When considering your own sleep hygiene, remember that sleep location matters. If you nap or daydream a lot while sitting at a desk studying, your body might start thinking of the desk as a location for sleep, and it will be harder to stay alert and pay attention to your studies (Pauk, 1984). Studying in bed before going to sleep is not a good practice for the same reason. For the best sleep, separate your study space from your sleep space.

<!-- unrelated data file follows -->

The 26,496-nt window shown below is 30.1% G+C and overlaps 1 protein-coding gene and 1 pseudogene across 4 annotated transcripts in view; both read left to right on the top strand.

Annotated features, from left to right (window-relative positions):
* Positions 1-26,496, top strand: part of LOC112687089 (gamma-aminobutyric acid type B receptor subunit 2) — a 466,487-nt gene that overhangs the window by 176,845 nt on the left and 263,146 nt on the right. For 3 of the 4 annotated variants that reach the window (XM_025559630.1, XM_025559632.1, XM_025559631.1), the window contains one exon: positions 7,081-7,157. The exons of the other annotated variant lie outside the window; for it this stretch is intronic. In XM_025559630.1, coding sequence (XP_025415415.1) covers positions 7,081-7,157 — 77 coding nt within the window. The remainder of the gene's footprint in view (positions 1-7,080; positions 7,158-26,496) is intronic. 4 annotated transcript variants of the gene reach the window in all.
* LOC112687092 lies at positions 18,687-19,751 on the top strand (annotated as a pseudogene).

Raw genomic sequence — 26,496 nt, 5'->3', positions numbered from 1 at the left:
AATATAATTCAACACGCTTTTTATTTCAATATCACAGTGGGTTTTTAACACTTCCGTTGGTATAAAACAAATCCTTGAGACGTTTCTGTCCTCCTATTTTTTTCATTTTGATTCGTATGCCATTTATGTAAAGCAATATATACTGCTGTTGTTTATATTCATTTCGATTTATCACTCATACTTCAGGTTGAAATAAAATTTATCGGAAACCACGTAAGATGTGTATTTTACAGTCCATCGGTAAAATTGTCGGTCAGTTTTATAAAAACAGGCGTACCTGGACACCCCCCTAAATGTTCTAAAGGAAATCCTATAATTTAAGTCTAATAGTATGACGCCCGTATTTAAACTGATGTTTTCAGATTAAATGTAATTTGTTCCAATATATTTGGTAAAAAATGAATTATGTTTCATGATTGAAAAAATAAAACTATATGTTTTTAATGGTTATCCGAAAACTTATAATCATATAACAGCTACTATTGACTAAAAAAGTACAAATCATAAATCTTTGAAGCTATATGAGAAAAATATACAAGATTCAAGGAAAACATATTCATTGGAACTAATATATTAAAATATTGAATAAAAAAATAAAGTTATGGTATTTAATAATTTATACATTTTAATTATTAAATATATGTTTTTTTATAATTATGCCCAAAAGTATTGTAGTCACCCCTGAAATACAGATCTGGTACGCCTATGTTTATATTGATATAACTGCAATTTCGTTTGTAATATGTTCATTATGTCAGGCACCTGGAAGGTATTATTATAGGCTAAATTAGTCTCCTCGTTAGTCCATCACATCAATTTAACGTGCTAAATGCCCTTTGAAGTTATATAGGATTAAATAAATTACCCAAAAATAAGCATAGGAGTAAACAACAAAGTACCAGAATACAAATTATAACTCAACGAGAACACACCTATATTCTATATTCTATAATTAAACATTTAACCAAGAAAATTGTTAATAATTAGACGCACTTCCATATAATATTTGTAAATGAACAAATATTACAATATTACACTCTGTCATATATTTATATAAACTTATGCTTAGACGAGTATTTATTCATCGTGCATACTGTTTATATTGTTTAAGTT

When there’s a gap between classes or studying, many students enjoy taking naps. Researchers say that a 10 to 20-minute power nap can help students rejuvenate before getting back to work, whereas an hour nap helps with cognitive memory processing, positively impacting your learning (Mednick, Nakayama, & Stickgold, 2003). If time permits, a 90-minute nap involves a full cycle of sleep and can aid in creativity as well as emotional and procedural memory, both of which could be beneficial for your class projects or papers (Mednick, Nakayama, & Stickgold, 2003). By taking naps and developing healthy sleep patterns, you can maintain better health and give your brain the rest it needs to process and function.